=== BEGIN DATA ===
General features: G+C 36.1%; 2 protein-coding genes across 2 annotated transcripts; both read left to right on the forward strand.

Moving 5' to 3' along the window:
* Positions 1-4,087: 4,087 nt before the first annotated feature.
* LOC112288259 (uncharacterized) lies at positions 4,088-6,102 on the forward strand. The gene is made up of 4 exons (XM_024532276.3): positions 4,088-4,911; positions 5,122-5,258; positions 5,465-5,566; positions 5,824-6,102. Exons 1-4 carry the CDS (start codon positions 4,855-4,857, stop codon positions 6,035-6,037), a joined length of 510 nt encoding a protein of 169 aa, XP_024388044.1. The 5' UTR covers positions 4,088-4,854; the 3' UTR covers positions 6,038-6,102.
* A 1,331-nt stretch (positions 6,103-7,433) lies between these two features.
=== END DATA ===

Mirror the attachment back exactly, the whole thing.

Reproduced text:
General features: G+C 36.1%; 2 protein-coding genes across 2 annotated transcripts; both read left to right on the forward strand.

Moving 5' to 3' along the window:
* Positions 1-4,087: 4,087 nt before the first annotated feature.
* LOC112288259 (uncharacterized) lies at positions 4,088-6,102 on the forward strand. The gene is made up of 4 exons (XM_024532276.3): positions 4,088-4,911; positions 5,122-5,258; positions 5,465-5,566; positions 5,824-6,102. Exons 1-4 carry the CDS (start codon positions 4,855-4,857, stop codon positions 6,035-6,037), a joined length of 510 nt encoding a protein of 169 aa, XP_024388044.1. The 5' UTR covers positions 4,088-4,854; the 3' UTR covers positions 6,038-6,102.
* A 1,331-nt stretch (positions 6,103-7,433) lies between these two features.